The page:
The word “hero” is often misused, declaring celebrities as the one we have all been waiting for. We attribute them a talent or other star-like characteristics we do not know if they are real once they close the front door behind them.
Real heroes are at work every day: rescue workers like firemen, doctors and nurses in overcrowded hospitals or war zones. Oftentimes heroes are just like you and me, saving a child from being run over by a car or caring for animals who were abandoned by their owners.
When I think of heroes, I think of firemen, especially those that made incredible sacrifices on 9/11. When they ran up 70 flights of staircases with heavy tools strapped to their backs, they knew there was a real chance they would not make it out alive.
Yet, some did.
Sadly, some didn’t.
Some time ago I stumbled upon a web page showing staggering 9/11 photographs in Time Magazine by James Nachtwey, a photo journalist and war photographer. When I noticed how tiny rescue workers were against the backdrop of a huge pileup of wrought metal, human bodies and utter devastation, it was clear what rescue workers were up against.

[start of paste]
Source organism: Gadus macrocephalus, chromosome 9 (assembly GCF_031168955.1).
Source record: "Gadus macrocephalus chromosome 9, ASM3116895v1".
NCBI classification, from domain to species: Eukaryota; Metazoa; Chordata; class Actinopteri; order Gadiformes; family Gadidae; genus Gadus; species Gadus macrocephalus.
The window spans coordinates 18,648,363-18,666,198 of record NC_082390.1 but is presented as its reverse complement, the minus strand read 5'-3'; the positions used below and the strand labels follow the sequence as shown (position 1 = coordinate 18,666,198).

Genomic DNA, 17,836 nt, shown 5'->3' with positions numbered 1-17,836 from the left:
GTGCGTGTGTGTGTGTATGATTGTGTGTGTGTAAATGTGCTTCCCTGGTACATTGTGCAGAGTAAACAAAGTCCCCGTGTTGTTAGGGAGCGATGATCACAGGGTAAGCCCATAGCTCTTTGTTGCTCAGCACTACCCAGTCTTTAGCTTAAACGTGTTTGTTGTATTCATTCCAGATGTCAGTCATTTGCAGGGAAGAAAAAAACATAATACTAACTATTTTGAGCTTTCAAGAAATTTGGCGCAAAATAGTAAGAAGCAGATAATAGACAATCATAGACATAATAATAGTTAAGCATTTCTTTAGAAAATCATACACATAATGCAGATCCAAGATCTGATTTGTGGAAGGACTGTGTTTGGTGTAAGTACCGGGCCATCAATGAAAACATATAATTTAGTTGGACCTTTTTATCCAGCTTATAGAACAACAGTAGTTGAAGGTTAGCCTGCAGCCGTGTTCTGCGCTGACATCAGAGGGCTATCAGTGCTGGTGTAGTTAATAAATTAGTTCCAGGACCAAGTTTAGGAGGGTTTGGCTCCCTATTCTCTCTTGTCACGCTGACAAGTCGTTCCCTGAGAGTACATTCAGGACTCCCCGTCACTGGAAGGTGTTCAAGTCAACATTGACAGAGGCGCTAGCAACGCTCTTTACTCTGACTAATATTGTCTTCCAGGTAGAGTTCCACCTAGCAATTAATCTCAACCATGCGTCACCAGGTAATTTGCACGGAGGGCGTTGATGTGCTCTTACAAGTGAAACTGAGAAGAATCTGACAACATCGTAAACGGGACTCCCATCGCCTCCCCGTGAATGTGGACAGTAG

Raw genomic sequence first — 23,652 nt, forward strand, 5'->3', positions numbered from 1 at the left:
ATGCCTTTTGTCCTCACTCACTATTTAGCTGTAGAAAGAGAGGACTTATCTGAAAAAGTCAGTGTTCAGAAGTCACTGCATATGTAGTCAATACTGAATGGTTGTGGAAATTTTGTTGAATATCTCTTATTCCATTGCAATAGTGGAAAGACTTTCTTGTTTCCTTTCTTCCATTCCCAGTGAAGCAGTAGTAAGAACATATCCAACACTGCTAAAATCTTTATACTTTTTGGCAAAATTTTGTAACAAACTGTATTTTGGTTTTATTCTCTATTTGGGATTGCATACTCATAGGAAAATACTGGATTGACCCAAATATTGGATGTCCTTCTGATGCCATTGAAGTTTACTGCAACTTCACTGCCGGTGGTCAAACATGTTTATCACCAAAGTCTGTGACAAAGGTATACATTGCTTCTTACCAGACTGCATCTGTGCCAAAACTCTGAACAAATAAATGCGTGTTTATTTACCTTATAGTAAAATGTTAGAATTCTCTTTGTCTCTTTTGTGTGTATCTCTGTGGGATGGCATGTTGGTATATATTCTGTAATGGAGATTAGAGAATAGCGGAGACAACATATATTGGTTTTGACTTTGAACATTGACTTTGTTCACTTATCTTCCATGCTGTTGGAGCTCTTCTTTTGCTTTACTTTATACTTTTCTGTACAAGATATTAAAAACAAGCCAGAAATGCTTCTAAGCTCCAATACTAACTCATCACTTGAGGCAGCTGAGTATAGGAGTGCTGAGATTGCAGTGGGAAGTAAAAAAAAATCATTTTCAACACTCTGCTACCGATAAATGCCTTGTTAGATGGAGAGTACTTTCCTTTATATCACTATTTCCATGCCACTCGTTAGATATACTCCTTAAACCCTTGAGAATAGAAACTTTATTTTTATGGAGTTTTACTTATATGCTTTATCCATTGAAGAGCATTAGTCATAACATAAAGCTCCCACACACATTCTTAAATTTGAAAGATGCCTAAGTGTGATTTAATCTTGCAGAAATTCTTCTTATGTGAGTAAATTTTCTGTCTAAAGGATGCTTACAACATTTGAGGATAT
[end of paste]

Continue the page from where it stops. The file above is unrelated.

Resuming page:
In my humble opinion, heroes are born and made of people who are willing to go beyond what is asked of them in order to save lives.
On 9/11, the world stopped turning for a while.
Heroes were born and died on 9/11.
This is for them.
WordPress Daily Prompt: Heroic
When you were five years old, who was your hero? What do you think of that person today? Photographers, artists, poets: show us a HERO.
© Willeke Van Eeckhoutte and Ireland, Multiple Sclerosis & Me, 2011-2017. Unauthorised use and/or duplication of this material without express and written permission from this blog’s author and/or owner is strictly prohibited. Excerpts and links may be used, provided that full and clear credit is given to Willeke Van Eeckhoutte and Ireland, Multiple Sclerosis & Me with appropriate and specific direction to the original content.